I promised a counterpoint to yesterday’s post “Work On Your Weak Areas First“.
Most of us have something we’re really good at and it’s tempting to keep working on that one area of goodness, rather than working on our weak areas and bringing ourselves into a composite balance of goodness. If you’re in fairly decent shape, wearing fairly decent clothes, with a fairly decent job, in a fairly decent house, and you have fairly decent personal interactions with your wife, that whole package adds up to pretty damn good.
If you have something that you can do, that is truly exceptional, you can go in the opposite direction and seek to completely excel in that one thing. The intent and hope being that your excellence in that one area is so profound, that it effectively covers all your other weak areas.
This is in fact what most boys imagine themselves doing “when they grow up”. We all want to be professional baseball players, astronauts, rock stars and in my case, the reincarnation of Sir Edmund Hillary conquering Mt. Everest et al. (Which is awkward in that he was still alive when I was little.)
The catch is you really have to excel at something, there isn’t usually any benefit to being “almost excellent” at something. As an example, getting on your college football team is nice, but you have to make the NFL for the real payoff. Dropping out of med school a year before becoming a doctor is called failing, not “almost succeeding”.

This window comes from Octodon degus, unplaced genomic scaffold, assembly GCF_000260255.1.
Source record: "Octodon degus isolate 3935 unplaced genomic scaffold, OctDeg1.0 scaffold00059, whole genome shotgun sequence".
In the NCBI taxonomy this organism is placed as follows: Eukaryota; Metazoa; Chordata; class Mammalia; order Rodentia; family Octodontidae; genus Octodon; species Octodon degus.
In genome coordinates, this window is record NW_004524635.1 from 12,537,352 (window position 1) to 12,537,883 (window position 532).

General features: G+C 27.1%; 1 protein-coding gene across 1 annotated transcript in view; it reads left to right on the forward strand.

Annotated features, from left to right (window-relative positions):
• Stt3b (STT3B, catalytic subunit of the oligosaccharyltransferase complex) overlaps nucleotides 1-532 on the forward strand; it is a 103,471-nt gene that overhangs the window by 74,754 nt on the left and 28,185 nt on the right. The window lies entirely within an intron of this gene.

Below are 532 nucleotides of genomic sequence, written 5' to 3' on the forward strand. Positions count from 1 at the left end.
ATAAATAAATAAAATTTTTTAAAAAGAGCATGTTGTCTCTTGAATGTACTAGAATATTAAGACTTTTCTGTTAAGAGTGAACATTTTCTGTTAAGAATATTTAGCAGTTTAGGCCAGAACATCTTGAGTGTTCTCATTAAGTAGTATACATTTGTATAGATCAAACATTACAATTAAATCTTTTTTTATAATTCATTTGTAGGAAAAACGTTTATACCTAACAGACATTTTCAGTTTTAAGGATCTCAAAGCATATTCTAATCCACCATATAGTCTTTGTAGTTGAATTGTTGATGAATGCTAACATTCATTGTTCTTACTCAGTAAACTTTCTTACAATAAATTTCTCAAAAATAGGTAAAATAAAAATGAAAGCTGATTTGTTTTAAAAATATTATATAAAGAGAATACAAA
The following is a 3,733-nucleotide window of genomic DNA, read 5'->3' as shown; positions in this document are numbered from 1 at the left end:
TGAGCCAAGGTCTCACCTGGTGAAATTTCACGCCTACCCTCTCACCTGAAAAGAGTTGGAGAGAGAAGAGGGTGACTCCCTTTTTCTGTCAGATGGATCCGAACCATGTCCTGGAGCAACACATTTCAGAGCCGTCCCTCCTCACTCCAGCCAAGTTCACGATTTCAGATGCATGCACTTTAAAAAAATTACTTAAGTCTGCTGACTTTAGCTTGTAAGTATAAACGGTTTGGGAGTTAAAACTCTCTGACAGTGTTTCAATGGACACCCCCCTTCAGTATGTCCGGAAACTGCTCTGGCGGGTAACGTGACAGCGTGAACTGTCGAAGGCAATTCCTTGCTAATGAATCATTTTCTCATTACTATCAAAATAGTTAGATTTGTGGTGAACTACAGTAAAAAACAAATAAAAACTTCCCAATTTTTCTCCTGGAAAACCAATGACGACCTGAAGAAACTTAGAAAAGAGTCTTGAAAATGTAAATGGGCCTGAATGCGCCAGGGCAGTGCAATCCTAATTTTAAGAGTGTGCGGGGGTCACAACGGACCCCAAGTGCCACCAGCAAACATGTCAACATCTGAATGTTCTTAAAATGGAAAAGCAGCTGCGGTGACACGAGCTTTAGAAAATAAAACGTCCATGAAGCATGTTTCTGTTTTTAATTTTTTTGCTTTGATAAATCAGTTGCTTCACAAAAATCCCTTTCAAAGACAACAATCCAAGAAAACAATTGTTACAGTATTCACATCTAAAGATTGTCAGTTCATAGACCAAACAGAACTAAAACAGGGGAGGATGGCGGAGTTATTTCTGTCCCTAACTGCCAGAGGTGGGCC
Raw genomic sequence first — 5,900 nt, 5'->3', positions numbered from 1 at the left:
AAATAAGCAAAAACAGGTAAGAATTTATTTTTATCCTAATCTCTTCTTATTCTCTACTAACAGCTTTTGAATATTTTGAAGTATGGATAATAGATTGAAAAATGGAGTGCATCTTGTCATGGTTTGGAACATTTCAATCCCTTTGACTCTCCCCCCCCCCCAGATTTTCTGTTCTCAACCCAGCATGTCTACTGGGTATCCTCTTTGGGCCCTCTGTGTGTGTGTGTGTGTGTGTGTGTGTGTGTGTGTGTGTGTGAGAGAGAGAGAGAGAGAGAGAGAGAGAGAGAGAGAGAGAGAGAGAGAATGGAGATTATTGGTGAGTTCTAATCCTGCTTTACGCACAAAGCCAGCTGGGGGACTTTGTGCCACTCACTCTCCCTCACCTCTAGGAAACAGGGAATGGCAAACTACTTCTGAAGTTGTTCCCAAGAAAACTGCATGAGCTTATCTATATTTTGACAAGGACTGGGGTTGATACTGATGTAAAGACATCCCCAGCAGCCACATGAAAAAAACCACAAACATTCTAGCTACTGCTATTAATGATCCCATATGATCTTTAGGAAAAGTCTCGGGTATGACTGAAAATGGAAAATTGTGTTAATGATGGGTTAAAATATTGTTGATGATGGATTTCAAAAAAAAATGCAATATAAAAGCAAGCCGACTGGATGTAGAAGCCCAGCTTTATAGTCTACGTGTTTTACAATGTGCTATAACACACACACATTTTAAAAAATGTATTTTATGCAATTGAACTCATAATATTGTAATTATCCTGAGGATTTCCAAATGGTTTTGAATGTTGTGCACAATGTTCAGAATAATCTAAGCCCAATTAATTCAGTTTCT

The other half of the catch is you have to practice like crazy. As in you should mentally allocate around 10,000 hours of practice to turn your natural gifts, into practical honed skill that breaks you into the big leagues of whatever it is that you do so well. Or put another way, plan for twenty hours of effort a week for ten years to hit the 10,000 hour mark.
The 10,000 hours comes from research done by Anders Ericsson in the early 1990s. He and his team divided students into three groups ranked by excellence at the Berlin Academy of Music and then correlated achievement with hours of practice. They discovered that the elite all had put in about 10,000 hours of practice, the good 8,000 and the average 4,000 hours. Then after applying it to excellence in other disciplines, the 10,000 hour mark proved to be the key to unlocking the very top tiers of skill.
The hope being once you are at that top tier of skill, you have enough status and make enough money that all your problems with women are reduced to plucking one (or lots) out of your legion of admiring fans and having her meet all your… whims.
The payoff can be huge, but it is a very risky strategy. There’s always a cohort of other guys trying just as hard as you to be “the guy”, and it can only take a bit of bad luck and a nasty injury and there’s no hope for a professional career anymore.
So for 99%+ of us, we’re regular guys and the composite plan is a better option than trying to break into being an awesome stand-up comedian for too many years. In part it sounds like I’m telling you to shelve your dreams and just head back to the grind at the office, and there is an element of truth to that. But if you enjoy an activity, there’s no reason you can’t keep doing it for as long as you like and enjoy it. Don’t stop enjoying playing a round of golf simply because you can’t quite make the pro-tour cut. Don’t stop painting because the galleries aren’t calling for your art.
Don’t stop doing the fun stuff.